There’s another piece, in that dogs who are trained either by conditioning-based techniques or through dominance aren’t necessarily taught how to be emotionally open and flexible. That generally only comes through understanding the underlying flow of energy in the dog’s instinctive and emotional systems. This is why you often see dogs in households run either by dominance trainers or +R trainers, who aren’t always able to get along together peacefully without some control mechanisms in place. Dogs who are trained using the concept of tension and release, are always flexible and able to get along with any dog they have to spend any amount of time with.
I see each dog as a discrete energy exchange system, composed of progressively smaller energy exchange systems—like organs, cells, genes, etc.—inside its body. Dogs are also part of a larger energy exchange system of network consciousness, which for lack of a better word we might call “the environment.” Dogs receive energy from their internal systems in the form of heat, instinctive drives, etc., and from the environment in the forms of food, water, oxygen, sensory input (light, sound, and smells each carry forms of energy), and from the network through energy exchanges with other dogs, people, etc. They enjoy their interactions with the larger energy exchange system most when the kinds of inputs and outputs they engage in are successful at either reducing their internal tension, or successful at building up that tension in a way that when it finally is released (through behavior) there’s a more pleasurable reduction of that tension as an end result. (I think this explains some of the really strange behavioral problems we see in dogs who seem to be almost masochistic in the ways that they keep doing harmful things to themselves—because, as the old punchline goes, “It feels so good when I stop.”)
Another thing to remember is that the dog is generally happiest when he feels aligned harmonically with the members of his social group, so oftentimes he’ll choose behaviors that don’t seem to be beneficial to him individually but are beneficial to his group dynamic. (This is where the old canard “dogs want to please their owners” comes from.)
One of the reasons I think tension-and-release is so important in dog training is that dogs and wolves are, in a manner of speaking, two manifestations of the same species, one wild, one domesticated. And, to a certain degree, they share the same predatory instincts, though dogs don’t have the “complete predatory package” wolves do. That’s because humans have bred dogs to use certain aspects of their prey drive, that is certain specific predatory motor patterns like the search, the eye-stalk, the chase, the grab bite, and the kill bite, for specific purposes: bloodhounds are all search, border collies are mostly eye-stalk with a little chase thrown in, retrievers shouldn’t have a strong kill bite, etc. So some of these motor patterns inherited from the wolf have been amplified in some breeds, some have been diminished.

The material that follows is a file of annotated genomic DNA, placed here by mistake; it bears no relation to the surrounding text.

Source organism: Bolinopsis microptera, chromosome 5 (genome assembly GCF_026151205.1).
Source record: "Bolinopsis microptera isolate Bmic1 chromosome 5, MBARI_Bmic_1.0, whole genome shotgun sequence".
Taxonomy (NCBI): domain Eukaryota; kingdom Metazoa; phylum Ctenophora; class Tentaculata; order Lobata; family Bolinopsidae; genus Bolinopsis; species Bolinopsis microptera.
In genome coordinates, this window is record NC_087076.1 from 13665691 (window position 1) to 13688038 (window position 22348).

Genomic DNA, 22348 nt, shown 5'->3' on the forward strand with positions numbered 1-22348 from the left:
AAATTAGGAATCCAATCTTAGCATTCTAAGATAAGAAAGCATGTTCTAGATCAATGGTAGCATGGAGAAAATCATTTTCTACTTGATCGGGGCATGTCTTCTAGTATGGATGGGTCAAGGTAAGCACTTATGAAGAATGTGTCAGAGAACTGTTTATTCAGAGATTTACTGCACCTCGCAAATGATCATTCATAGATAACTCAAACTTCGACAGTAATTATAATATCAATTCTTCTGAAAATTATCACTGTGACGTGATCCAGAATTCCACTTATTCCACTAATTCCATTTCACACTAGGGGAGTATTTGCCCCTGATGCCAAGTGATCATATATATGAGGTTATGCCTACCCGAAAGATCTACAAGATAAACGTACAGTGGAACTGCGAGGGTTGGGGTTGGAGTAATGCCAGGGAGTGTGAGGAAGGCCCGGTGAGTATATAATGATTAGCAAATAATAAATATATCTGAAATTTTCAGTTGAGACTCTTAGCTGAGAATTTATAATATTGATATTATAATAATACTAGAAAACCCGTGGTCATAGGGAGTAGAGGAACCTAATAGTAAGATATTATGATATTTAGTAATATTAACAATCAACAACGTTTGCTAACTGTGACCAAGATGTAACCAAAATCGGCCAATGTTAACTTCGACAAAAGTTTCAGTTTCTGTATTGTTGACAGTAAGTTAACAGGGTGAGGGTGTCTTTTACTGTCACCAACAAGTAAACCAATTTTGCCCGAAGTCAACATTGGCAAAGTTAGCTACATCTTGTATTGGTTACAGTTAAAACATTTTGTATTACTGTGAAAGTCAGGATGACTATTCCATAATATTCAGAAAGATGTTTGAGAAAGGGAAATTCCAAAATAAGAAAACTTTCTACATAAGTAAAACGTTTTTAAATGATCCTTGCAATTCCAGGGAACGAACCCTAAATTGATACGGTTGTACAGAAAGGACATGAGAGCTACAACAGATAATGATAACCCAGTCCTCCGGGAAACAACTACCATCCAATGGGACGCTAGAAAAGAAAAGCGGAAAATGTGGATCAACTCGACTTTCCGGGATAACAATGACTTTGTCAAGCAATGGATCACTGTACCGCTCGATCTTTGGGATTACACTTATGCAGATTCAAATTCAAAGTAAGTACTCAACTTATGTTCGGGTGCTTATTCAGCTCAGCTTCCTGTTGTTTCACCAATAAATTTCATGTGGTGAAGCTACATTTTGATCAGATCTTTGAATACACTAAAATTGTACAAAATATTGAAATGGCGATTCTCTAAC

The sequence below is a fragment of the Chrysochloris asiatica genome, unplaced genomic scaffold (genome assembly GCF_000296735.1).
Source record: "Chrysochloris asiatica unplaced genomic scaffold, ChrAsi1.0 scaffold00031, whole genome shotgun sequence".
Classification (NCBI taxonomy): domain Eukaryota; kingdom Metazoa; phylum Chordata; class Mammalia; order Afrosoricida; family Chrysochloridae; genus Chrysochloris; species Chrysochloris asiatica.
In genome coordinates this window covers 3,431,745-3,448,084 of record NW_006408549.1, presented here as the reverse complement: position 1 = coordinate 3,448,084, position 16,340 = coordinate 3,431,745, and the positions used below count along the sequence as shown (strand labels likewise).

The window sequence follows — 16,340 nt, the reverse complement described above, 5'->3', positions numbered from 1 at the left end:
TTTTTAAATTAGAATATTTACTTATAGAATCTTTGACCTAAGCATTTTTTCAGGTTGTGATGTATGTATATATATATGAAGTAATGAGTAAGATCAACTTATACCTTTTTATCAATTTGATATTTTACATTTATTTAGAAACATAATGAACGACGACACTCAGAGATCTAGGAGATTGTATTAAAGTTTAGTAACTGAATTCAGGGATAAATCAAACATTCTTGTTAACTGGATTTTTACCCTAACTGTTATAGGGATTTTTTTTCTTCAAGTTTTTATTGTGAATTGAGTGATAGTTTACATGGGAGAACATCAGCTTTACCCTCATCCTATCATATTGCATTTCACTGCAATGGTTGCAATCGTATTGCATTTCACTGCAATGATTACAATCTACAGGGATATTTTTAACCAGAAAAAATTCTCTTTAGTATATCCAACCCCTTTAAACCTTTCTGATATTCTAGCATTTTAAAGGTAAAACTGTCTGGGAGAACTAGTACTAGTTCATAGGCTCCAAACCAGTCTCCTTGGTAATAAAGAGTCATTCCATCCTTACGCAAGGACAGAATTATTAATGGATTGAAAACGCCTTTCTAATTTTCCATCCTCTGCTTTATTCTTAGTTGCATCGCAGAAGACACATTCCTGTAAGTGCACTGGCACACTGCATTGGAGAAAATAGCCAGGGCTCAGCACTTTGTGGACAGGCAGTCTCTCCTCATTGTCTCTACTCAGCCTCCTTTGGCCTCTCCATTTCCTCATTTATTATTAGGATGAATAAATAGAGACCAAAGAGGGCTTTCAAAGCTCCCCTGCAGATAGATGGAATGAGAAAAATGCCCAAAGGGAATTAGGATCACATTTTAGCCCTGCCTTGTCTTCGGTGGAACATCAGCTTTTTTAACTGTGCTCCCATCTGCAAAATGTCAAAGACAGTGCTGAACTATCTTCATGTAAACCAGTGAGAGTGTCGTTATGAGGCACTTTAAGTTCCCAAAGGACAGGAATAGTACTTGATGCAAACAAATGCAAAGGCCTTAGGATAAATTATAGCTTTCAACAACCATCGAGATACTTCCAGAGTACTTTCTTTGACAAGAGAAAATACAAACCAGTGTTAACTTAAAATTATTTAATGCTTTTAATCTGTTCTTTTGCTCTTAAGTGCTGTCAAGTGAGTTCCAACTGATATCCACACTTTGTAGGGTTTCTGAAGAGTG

Most pet dogs don’t really need to use these instincts to “make a living”—they get their food in a bowl—yet that instinctive, predatory energy is still active, creating behavioral problems if it’s not given a satisfying outlet, which I think should come through playing games or doing some sort of work related to the prey drive. In fact, the prey drive is the raison d’etre for the pack instinct—wolves who live near garbage dumps don’t form packs, coyotes form packs but only when they need to hunt large prey—so dogs get most of their natural sociability from their genetic history as social predators. However, their social history with humans has also given them a remarkable ability to read our conscious and unconscious signaling, giving many dog owners the impression that, “My dog seems to know what I’m thinking.” And that’s true, though I’d put it this way: “Your dog knows what you’re feeling.”
In wolves, one of the ways the predatory instincts function is through a natural mechanism of increasing internal tension whenever the pack hasn’t hunted for a while. This seems to be a necessary motivator, an incentive to get the wolves to leave the safety of their den (or home turf), and go out to hunt and kill animals that could very easily kill or severely injure them individually. In other words, there seems to be a kind of balance scale between the “survival” instincts of the individual pack members, on the one hand, and the needs of the prey drive of the pack as a whole, on the other. As this internal tension between fear and desire builds the pack seeks a release, and finds it in the form of hunting.
Captive wolves and village dogs don’t have this release mechanism, so they express their internal tension through what I think are commonly misconstrued as dominant and submissive, or hierarchical behaviors. In other words, their natural aggressive energy, which is designed to be directed only toward prey animals, or toward other wolf packs who might invade their turf, becomes directed to members of their own social group instead. (I say “social group” because without the need or opportunity to hunt large prey captive wolves and village dogs don’t form real packs.)